Days before the US presidential election, the Ohio Secretary of State (Republican) directed that an "experimental patch" be installed on voting machines in 39 Ohio counties. Federal law makes it illegal to make any changes in hardware and software to election equipment without it being tested and certified by the Federal Elections Commission. [NOTE: if Brad Blog is not "notable" enough of a source for you, this story is being reported in many other media outlets.]
You Slashdot readers are supposed to know a little something about software and patches and security. What do you think? This sound like "best practices" to you? By the way, John Husted, the Ohio Secretary of State who ordered this "patch" installed, is the guy who tried to stop early voting in Ohio and then told his county clerks to ignore the federal courts when they issued an injunction to put those early voting dates back in place. He's also one of the Republican officials who claimed that the proposed voter ID laws and purges of voter rolls would "deliver" Ohio to the Romney campaign.
I'm a little curious about what any sysadmins who read this and support Romney think of this move.
Jeremiah Cornelius has covered this story, but if you haven't read this article about a journalist who infiltrated the G4S security firm, the private company to whom the security for the London 2012 Olympics has been outsourced, go take a look. It just gets worse and worse.
It's a pretty stunning story, not just the plan to evacuate London, not just the 200,000 body bags that were ordered, but the level of incompetence that G4S has shown thus far.
Ben Fellows, the filmmaker and journalist who went undercover as "âoeLee Hazledean", has recently revealed his true identity when the complete blackout on his story by the mainstream media, and other irregularities, have made him fear for his life.
The great Swedish alt-blogcasters Red Ice Radio also have some pretty shocking coverage (warning: includes some rather out-there material, but still interesting). In their 2 1/2 hour special, they get opinions from some pretty impressive people, but also from some, shall-we-say "less conventional" characters like David Icke. But even those interviewees have some fascinating insights (I happen to think Icke is not nearly as loony as he is portrayed). Depending on your tolerance for challenging consensus reality, YMMV.
As any Libertarian will tell you, there's no reason a CEO shouldn't be paid 2000 times the amount of an average worker, because they're worth it.
Keep that in mind when you read the story of Progress Energy CEO Bill Johnson. It's a tale of how mistreated the 1% are in Obama's America:
When Duke Energy announced its merger with Progress Energy last year, the two companies agreed that Progress CEO Bill Johnson would assume the same position at the combined company. So he did: On June 27, Johnson signed a three-year contract to helm Duke. When the merger went into effect on July 2, he assumed the position of CEO.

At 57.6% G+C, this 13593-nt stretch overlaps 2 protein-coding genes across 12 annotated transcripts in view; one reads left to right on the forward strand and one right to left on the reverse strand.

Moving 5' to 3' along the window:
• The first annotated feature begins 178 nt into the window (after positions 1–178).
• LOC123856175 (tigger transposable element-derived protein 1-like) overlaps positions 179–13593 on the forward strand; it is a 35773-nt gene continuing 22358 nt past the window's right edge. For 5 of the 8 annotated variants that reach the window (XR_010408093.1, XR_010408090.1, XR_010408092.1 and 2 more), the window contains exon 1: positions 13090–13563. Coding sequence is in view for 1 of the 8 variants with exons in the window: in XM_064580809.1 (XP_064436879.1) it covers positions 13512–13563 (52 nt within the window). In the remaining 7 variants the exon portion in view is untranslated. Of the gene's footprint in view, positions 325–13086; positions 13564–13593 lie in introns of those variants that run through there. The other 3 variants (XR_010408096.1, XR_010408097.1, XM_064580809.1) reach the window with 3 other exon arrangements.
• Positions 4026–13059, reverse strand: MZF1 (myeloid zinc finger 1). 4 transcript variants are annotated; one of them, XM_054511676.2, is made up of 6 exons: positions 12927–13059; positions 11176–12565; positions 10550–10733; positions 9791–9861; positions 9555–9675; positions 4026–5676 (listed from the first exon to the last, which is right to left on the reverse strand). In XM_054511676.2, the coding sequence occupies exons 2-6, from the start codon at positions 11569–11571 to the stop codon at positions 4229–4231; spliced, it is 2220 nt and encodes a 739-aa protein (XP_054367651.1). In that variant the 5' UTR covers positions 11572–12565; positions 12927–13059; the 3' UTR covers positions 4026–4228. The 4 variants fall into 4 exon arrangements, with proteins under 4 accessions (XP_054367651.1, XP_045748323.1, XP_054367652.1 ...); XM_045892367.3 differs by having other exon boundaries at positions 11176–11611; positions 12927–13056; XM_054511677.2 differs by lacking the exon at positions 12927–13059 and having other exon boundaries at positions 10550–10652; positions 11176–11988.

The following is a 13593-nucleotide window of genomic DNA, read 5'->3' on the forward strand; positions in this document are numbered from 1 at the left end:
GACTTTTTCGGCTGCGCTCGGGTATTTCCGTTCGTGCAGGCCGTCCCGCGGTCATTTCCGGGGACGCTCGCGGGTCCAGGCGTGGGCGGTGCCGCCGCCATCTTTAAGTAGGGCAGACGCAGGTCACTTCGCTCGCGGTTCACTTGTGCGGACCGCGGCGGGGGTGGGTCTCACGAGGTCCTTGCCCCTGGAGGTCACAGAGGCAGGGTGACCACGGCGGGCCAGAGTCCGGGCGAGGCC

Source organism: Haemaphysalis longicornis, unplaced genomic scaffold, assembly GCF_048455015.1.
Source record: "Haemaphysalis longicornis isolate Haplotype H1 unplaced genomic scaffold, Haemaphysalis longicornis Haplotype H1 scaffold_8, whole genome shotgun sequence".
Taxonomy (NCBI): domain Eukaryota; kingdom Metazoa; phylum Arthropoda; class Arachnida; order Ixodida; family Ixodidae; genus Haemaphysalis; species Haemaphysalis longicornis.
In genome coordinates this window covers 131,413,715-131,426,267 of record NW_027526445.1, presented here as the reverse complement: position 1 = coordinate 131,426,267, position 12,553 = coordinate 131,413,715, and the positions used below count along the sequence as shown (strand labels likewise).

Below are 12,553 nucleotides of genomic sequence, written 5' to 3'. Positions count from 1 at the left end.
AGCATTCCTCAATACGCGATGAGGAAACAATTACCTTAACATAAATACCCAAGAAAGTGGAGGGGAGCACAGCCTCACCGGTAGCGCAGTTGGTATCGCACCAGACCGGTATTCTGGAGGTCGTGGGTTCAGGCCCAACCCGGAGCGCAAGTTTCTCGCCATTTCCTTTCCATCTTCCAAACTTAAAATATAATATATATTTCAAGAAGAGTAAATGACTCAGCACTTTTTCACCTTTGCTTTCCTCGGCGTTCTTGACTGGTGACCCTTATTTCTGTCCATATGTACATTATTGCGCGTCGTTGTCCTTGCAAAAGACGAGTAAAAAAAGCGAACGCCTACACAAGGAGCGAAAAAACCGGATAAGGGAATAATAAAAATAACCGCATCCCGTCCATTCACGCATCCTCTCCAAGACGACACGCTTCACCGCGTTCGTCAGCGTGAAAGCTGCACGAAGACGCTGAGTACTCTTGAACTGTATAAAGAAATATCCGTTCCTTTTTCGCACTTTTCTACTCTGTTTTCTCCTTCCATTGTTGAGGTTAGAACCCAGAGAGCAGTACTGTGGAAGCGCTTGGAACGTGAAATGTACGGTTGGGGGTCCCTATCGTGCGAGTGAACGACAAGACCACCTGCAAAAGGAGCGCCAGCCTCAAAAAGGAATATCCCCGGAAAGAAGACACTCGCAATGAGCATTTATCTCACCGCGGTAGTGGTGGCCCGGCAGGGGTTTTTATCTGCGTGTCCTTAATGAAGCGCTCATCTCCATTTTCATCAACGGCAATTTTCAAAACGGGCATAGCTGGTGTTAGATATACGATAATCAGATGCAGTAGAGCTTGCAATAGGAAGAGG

And then, on July 3 at midnight, Johnson resigned
As the article tells us, Bill Johnson was forced out by the board after the merger, but just imagine the job he did in that one day as CEO when you read about his compensation package for that 24 hours:
Despite his short-lived tenure, Mr. Johnson will receive exit payments worth as much as $44.4 million, according to Duke. That includes $7.4 million in severance, a nearly $1.4 million cash bonus, a special lump-sum payment worth up to $1.5 million and accelerated vesting of his stock awards, according to a Duke regulatory filing Tuesday night. Mr. Johnson gets the lump-sum payment as long as he cooperates with Duke and doesnâ(TM)t disparage his former employer, the filing said.
Under his exit package, Mr. Johnson also will receive approximately $30,000 to reimburse him for relocation expenses.
Well, thank God for that $30k in "relocation expenses". Renting a U-Haul isn't cheap.
Like the saying goes "The rich are different than the rest of us. They are completely without shame." I want to know what the board of directors was doing the day this benefits package was approved.
But remember, according to Mitt Romney, Bill Johnson is a "job creator". Except, during the 24 very busy hours that Johnson was CEO, he laid off 900 workers. I wonder how much that comes to per laid-off worker?
The Olympics is all about World Peace, we are told, but Charles Stross isn't quite convinced.
The science fiction writer and blogger is a little concerned about the extent to which Britain will go to keep corporate sponsors happy.
The Olympics: It's a movement. And everybody needs a movement, every day.
The G-Bread Man breaks it down for you.
You will have many recoverable tape errors.